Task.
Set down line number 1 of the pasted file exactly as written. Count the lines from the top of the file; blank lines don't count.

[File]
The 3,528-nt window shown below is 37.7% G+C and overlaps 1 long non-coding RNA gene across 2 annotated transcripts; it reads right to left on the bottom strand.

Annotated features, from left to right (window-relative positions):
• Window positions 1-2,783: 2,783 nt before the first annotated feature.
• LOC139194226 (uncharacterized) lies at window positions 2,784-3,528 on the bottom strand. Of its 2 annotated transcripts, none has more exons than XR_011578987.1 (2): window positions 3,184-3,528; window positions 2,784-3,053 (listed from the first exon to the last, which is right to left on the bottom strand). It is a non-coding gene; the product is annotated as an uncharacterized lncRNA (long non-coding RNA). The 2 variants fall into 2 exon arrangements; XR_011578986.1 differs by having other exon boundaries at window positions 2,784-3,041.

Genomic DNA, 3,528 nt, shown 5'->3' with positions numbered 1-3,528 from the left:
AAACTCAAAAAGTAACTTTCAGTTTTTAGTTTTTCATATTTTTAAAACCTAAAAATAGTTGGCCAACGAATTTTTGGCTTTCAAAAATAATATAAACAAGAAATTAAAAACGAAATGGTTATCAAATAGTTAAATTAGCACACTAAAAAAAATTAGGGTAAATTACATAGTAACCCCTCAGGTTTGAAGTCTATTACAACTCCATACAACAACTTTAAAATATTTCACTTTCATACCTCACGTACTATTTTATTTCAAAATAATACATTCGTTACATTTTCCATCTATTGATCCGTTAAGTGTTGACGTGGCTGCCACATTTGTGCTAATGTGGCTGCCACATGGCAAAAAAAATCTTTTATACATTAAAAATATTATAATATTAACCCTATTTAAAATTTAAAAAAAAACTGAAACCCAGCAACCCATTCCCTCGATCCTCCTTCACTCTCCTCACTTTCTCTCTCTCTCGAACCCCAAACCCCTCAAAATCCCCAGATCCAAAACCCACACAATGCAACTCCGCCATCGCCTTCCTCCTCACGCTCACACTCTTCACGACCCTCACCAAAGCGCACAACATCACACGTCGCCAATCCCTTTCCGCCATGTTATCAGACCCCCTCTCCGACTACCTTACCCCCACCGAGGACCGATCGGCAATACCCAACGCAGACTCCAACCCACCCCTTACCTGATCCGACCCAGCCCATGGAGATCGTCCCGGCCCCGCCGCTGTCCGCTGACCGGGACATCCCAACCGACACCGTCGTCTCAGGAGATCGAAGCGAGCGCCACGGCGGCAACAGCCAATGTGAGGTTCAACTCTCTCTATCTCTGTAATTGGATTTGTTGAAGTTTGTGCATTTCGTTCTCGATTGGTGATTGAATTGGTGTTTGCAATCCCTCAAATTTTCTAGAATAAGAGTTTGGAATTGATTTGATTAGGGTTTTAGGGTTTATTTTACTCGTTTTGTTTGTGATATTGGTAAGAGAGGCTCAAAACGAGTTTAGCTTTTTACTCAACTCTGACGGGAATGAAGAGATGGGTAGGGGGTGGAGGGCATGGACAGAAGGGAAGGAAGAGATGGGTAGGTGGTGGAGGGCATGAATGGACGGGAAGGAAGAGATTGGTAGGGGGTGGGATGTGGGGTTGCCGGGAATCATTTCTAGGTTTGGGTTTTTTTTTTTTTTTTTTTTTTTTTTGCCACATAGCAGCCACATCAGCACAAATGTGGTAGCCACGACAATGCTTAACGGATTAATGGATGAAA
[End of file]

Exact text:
The 3,528-nt window shown below is 37.7% G+C and overlaps 1 long non-coding RNA gene across 2 annotated transcripts; it reads right to left on the bottom strand.